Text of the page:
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The commonest of all knee injuries are minor sprains, which involve slight tearing due to unnatural twisting or stretching of ligaments. The treatment for such sprains consists basically of rest, exercise of the quadriceps muscle and ice packs. Splinting is used, too, when necessary.
Many of the more serious knee injuries also involve ligaments. In these cases the fibrous bands may be so badly torn as to be shredded, or pulled clear away from their attachments to bone. Injuries of this severity require an operation, and the surgeon must stitch the torn ligaments, or overlap two of them to get a strong one, or reinforce them with tissue from elsewhere in the leg, or drill little holes in bone ends to get a firm anchorage—whatever is necessary in the light of what he finds when the damage is exposed to view. A football player who has had surgery for a major ligament injury will find few buyers at any price.
About equally common is a totally different type of injury involving a different structure. The heart of the knee hinge is where the bottom of the thighbone (femur) rests on the top of the shinbone (tibia). But the bone ends are not designed to fit closely together, and to make the whole assembly work better (perhaps to make it last longer), nature has stuck a couple of shock absorbers in between the two bone ends. These are made of cartilage, which is entirely distinct in its cellular and biochemical makeup from ligament.
The shock absorbers are called menisci, because they reminded some early anatomist of a meniscus or lens. The one on the outside is the lateral, and that on the inside, where the knees knock, is the medial. This medial meniscus is shaped so obviously like a half-moon that the anatomists have called it the "semilunar." But that is only the way the meniscus looks from above or below. Looked at edgewise, it is wedge-shaped, much thicker on the outside of the curve and gradually thinning toward the center. In a powerfully built man like Joe Namath each meniscus is about ? inch thick at the edge and thins down to about ? inch. The lateral meniscus is more nearly a complete circle than the medial.
It was toward the half in Alabama's Oct. 10 game against North Carolina State that Joe Namath rolled out to his right and started to cut back. At this moment his right knee simply "gave way on him" (even orthopedists know no classier way to describe what happened), and he fell to the ground in agonizing pain. No one had hit him.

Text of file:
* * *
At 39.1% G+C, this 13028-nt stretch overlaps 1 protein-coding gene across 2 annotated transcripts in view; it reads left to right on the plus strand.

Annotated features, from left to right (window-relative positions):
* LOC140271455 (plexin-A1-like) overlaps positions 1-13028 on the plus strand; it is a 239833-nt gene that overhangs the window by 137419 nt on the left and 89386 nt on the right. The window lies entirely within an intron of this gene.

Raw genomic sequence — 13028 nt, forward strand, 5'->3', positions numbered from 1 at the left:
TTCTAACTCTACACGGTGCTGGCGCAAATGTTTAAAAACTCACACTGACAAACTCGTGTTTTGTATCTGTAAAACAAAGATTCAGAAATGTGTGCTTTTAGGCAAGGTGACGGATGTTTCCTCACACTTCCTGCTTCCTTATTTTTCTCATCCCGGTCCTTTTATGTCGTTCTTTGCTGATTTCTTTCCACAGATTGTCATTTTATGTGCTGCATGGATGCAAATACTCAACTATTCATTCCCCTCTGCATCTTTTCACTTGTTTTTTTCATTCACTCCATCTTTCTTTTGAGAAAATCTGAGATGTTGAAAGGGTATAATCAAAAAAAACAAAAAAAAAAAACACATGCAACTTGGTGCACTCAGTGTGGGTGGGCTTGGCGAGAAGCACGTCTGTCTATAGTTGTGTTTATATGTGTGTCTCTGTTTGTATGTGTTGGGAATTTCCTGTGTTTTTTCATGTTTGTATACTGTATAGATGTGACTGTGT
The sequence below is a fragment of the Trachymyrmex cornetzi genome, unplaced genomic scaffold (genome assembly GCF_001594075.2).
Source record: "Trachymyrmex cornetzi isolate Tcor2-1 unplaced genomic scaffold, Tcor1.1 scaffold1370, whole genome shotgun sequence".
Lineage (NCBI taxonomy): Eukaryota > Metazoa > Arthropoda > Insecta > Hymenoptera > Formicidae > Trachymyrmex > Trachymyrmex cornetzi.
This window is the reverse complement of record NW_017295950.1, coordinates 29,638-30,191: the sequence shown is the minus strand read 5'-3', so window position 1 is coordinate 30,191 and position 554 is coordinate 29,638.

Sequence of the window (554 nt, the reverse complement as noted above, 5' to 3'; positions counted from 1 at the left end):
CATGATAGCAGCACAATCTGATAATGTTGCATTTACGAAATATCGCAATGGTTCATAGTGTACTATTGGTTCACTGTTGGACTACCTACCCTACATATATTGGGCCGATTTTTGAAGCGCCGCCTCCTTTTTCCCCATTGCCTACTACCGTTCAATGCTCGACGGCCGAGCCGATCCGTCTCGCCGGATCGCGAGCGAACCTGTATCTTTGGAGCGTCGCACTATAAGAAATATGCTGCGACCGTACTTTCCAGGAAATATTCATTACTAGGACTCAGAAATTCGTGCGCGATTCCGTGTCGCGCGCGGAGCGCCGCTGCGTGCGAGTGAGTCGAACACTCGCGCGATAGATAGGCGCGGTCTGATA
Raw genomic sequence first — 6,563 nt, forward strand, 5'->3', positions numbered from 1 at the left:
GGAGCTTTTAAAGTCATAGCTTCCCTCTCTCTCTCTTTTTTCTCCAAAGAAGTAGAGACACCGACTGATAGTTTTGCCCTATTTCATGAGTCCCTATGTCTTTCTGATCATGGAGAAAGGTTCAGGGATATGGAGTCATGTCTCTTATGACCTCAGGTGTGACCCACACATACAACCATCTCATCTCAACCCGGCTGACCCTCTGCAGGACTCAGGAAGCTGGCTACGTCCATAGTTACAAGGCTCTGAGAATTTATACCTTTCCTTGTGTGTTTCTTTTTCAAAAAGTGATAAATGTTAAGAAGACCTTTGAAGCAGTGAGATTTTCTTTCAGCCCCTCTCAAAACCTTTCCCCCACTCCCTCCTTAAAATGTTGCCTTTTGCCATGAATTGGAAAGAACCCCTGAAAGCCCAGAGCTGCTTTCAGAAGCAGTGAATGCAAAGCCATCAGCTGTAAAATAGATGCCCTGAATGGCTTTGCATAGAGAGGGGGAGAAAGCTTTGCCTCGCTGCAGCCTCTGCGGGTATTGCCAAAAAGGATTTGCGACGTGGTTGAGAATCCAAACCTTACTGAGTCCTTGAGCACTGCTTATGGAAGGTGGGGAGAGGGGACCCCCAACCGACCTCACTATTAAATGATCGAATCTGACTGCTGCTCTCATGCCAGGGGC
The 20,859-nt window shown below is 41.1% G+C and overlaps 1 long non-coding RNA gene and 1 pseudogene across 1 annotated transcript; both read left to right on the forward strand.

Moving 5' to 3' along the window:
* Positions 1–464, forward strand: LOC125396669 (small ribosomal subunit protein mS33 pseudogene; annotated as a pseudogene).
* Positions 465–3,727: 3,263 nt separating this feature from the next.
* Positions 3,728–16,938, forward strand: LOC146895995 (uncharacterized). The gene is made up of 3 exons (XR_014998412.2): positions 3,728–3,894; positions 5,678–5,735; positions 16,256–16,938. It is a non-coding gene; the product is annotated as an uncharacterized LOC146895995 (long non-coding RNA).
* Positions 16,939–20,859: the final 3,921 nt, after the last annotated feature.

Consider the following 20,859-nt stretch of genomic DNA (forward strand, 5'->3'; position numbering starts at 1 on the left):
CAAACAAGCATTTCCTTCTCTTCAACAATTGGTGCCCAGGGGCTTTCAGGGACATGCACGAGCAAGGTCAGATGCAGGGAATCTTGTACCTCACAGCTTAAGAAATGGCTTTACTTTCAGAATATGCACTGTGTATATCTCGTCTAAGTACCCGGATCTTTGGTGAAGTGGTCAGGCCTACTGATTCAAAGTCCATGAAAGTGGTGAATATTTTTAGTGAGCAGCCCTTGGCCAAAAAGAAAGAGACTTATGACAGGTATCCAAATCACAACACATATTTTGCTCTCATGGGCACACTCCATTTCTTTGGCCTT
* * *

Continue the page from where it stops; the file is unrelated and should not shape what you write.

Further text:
Namath's knee was iced down at once. In the dressing room he continued to complain of pain, particularly on the outside and the back of the knee. After 48 hours the joint was swollen with "water on the knee," and the team surgeon, Dr. Ernest C. Brock Jr., inserted a hollow needle and relieved the pressure by withdrawing some of the fluid.
Namath was able to play about half the game against Tennessee on Oct. 17 and did well for another week. Then, in the first quarter of the Florida game, at the same point in the roll-out, the knee gave way a second time, and again no one had hit Joe. This time the abused knee swelled more markedly, and Joe began to complain of pain on the inside, too. And this time when the doctors aspirated fluid, it was mixed with blood. Joe was on and off the field for weeks, had his knee collapse a third time in late December, then crowned his college career with a memorable Orange Bowl performance in which he almost beat Texas singlehanded and one-legged (SI, Jan. 11).
With the Jets' more-than-generous contract signed, it was time for surgery. The pain on the outside suggested that the lateral meniscus was more likely the one affected. But at New York's Hospital for Special Surgery, Drs. Robert Freiberger and Paul Killoran used a recently perfected, ultrasensitive method for getting more precise X rays.
Joe was fully conscious when they administered a local anesthetic and then injected a radiopaque dye (containing iodine) and compressed air into the joint space of his knee. Under pressure, the air sought hollow spaces and found one in the place where the meniscus was torn. It proved to be the medial meniscus. The lateral looked all right. Joe's legs are like those of an oak piano, and the powerful bones showed no sign of chips or other injuries. But lurking behind the joint was a small, fluid-filled cyst.
Last week at Lenox Hill Hospital, Joe was knocked out with a general anesthetic (thiopental sodium) by 8 a.m., and at 8:11 a.m. the Jets' surgeon. Dr. James A. Nicholas, made a three-inch incision just below and inside the kneecap. He found that the medial meniscus had been shredded and torn away from its outer attachments. It was crumpled into a wedge. When Joe had tried to extend his leg, this extra thickness had kept his knee hinge from closing completely.